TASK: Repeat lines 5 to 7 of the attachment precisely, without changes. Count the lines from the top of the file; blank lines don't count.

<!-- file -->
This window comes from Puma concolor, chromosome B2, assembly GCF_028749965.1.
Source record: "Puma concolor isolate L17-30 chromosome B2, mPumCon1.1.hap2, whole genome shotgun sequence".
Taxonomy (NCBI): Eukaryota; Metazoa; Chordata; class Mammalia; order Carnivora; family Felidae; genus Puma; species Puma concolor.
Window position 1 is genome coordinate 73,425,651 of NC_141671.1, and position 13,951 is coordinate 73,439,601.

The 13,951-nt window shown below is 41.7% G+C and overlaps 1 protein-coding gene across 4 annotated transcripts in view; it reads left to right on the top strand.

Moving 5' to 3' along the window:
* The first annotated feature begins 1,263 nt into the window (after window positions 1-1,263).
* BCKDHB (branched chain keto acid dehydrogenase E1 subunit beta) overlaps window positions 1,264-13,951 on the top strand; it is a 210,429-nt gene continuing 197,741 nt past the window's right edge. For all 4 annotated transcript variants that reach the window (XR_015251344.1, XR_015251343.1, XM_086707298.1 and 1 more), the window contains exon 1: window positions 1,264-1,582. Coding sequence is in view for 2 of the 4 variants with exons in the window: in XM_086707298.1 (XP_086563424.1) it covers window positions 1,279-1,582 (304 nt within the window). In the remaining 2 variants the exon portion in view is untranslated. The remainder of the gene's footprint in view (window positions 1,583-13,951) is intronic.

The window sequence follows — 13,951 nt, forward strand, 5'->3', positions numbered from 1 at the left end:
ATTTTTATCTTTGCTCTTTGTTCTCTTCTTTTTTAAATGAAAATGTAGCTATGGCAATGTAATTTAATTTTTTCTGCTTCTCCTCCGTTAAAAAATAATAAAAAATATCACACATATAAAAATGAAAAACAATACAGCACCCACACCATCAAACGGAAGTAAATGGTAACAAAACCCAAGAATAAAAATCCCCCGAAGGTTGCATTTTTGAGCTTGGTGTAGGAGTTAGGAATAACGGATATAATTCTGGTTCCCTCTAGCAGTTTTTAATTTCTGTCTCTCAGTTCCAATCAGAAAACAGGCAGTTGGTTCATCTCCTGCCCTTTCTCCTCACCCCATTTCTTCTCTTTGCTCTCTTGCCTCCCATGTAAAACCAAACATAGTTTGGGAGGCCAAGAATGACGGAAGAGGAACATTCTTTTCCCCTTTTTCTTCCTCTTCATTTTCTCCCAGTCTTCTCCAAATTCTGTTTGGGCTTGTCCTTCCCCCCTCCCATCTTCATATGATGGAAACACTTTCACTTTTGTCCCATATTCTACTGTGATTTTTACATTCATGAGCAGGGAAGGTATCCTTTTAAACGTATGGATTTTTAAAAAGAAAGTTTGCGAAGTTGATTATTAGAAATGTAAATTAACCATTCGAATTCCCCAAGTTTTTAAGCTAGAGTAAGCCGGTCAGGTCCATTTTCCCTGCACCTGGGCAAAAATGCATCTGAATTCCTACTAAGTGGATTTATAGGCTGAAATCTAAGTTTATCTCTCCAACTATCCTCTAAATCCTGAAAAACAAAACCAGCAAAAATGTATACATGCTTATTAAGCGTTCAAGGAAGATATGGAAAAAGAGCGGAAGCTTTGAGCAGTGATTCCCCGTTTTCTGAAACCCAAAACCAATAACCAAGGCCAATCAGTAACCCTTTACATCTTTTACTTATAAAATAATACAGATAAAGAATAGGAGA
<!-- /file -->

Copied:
The 13,951-nt window shown below is 41.7% G+C and overlaps 1 protein-coding gene across 4 annotated transcripts in view; it reads left to right on the top strand.

Moving 5' to 3' along the window:
* The first annotated feature begins 1,263 nt into the window (after window positions 1-1,263).